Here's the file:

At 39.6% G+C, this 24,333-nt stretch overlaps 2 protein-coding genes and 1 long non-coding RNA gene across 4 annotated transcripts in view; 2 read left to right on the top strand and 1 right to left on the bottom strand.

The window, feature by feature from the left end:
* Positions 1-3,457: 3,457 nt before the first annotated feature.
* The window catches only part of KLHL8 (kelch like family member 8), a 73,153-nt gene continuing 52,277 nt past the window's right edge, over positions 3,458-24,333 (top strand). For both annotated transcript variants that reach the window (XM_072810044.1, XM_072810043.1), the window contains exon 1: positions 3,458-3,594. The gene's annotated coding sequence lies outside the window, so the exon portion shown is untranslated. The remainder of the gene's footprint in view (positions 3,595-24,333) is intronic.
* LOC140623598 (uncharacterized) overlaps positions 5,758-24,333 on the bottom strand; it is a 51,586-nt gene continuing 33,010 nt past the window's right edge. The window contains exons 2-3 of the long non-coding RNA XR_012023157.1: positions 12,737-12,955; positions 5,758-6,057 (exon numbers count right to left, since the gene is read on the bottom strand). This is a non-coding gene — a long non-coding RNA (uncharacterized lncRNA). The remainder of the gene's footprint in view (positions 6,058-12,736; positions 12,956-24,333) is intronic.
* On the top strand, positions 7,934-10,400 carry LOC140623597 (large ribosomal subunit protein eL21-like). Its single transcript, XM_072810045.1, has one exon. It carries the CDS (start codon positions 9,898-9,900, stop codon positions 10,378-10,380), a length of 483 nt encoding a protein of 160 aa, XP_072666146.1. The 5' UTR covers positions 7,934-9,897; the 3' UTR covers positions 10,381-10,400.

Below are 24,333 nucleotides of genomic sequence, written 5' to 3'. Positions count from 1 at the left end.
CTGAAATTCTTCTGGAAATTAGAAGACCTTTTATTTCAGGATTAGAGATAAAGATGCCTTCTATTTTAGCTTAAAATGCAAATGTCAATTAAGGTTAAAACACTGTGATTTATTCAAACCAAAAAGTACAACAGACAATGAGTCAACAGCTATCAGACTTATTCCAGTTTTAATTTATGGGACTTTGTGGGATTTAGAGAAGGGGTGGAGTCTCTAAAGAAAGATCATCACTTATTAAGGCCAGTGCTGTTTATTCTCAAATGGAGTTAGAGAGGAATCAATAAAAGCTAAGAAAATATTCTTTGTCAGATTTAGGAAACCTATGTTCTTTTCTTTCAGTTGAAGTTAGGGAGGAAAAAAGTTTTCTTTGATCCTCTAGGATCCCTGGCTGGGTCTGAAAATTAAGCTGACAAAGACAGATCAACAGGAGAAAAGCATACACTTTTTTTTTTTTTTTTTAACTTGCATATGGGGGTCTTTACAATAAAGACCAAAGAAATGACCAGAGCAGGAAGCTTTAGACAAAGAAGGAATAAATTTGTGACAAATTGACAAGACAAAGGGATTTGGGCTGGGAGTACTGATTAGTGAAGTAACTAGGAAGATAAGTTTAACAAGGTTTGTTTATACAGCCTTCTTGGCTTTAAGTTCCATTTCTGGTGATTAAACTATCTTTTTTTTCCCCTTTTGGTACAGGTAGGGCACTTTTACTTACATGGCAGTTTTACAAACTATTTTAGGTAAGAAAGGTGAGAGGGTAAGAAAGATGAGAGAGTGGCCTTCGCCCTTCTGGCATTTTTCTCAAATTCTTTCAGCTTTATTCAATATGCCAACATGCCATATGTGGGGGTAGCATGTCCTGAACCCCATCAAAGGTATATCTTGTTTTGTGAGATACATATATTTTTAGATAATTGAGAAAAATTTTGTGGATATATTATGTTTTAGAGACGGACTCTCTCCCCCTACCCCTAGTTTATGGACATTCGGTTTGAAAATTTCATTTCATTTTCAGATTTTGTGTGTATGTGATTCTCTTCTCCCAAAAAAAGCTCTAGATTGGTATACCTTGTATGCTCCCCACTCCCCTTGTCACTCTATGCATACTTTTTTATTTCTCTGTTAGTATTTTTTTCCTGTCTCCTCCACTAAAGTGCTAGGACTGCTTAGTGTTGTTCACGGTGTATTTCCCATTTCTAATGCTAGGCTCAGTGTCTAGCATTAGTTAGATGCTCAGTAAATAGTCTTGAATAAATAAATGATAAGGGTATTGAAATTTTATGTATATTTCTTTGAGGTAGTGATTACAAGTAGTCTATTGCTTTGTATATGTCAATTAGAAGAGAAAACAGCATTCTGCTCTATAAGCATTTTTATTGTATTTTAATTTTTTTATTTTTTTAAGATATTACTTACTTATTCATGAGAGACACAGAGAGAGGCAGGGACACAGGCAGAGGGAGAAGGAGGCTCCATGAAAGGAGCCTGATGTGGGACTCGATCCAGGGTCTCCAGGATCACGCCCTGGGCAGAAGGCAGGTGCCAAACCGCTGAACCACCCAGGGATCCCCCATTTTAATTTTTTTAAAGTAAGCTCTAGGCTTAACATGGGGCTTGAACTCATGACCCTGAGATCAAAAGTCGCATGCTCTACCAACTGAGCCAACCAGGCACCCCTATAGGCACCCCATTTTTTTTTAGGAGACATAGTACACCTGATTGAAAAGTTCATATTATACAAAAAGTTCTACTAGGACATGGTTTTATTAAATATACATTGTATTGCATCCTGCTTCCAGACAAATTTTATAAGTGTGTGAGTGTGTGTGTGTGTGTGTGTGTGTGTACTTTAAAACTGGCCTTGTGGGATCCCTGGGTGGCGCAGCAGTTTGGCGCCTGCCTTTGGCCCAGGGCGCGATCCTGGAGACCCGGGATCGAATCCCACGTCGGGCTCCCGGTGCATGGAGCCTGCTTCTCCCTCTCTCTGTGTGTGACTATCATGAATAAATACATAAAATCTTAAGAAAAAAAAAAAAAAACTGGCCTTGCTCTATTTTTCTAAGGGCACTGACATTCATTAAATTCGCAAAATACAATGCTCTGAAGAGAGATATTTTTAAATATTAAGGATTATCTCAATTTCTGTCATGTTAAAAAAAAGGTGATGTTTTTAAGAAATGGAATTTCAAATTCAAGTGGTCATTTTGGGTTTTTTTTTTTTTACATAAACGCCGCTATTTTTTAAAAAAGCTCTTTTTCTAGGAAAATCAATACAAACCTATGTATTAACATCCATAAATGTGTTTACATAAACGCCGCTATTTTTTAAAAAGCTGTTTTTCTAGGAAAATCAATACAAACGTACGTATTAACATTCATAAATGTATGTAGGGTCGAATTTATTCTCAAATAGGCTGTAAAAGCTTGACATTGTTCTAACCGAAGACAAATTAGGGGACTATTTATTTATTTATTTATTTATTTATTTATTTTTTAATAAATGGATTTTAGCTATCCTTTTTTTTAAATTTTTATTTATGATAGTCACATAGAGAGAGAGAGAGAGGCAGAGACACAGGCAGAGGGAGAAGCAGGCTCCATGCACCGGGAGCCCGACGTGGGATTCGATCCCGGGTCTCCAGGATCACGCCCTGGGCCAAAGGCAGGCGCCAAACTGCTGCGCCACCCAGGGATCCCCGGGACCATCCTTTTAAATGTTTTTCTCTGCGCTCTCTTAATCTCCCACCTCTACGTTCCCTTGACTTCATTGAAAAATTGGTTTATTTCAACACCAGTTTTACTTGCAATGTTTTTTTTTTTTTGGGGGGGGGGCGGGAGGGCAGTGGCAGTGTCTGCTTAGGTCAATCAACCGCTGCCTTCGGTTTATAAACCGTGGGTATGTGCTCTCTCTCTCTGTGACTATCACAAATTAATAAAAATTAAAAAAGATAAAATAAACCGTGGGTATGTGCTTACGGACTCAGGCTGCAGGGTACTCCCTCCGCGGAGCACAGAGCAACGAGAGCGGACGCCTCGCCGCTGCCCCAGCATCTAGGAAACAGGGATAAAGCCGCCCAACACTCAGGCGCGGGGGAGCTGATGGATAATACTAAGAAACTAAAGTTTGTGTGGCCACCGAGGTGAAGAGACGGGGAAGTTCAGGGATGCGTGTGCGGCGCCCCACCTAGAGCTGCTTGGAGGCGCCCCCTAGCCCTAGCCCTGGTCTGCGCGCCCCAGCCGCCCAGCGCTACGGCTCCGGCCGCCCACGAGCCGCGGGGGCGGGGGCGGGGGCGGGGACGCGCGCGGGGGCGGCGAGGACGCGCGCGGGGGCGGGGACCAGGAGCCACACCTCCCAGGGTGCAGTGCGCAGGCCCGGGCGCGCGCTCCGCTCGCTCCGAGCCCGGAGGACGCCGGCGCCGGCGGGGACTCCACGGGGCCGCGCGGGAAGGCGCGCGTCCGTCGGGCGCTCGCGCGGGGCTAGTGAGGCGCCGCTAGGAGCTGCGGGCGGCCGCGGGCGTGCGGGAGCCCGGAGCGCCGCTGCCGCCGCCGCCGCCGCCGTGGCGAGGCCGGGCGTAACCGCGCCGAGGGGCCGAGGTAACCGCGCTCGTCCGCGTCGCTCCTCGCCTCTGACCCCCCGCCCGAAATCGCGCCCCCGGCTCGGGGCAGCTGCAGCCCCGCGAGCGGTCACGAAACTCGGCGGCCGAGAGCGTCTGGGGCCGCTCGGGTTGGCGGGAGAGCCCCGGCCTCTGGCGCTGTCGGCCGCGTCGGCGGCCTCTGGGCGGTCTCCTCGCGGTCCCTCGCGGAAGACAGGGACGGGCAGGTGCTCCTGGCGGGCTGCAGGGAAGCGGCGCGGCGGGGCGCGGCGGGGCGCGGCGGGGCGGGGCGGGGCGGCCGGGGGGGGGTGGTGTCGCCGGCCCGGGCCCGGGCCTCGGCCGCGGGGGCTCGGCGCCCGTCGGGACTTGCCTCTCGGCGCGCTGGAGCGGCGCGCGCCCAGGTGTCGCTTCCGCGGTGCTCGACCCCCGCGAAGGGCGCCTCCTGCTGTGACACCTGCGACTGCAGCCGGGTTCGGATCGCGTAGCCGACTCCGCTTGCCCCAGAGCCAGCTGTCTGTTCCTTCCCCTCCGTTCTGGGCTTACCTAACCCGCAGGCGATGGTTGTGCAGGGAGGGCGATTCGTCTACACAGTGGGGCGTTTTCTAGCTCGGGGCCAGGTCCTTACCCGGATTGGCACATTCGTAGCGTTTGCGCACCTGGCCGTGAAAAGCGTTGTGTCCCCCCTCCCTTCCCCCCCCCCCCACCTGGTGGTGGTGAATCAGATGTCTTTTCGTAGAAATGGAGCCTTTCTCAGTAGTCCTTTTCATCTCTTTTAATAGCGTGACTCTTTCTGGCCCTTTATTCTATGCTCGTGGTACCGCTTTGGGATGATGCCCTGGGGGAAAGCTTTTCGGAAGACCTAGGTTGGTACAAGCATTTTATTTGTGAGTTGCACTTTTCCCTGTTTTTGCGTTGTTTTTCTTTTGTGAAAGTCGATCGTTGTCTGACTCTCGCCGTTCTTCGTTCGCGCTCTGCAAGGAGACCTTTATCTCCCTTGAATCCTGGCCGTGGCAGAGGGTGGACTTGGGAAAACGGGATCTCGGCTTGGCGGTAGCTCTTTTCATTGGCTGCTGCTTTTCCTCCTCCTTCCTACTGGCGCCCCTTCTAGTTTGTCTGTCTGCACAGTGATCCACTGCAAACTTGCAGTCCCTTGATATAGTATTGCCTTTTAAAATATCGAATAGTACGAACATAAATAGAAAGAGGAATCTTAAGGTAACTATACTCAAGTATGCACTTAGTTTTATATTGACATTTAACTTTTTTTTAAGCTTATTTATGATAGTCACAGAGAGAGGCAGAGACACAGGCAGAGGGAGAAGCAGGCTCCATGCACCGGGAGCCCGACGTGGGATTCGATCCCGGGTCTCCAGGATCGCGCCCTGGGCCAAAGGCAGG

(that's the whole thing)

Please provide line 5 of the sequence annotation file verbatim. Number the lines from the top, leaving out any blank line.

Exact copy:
* LOC140623598 (uncharacterized) overlaps positions 5,758-24,333 on the bottom strand; it is a 51,586-nt gene continuing 33,010 nt past the window's right edge. The window contains exons 2-3 of the long non-coding RNA XR_012023157.1: positions 12,737-12,955; positions 5,758-6,057 (exon numbers count right to left, since the gene is read on the bottom strand). This is a non-coding gene — a long non-coding RNA (uncharacterized lncRNA). The remainder of the gene's footprint in view (positions 6,058-12,736; positions 12,956-24,333) is intronic.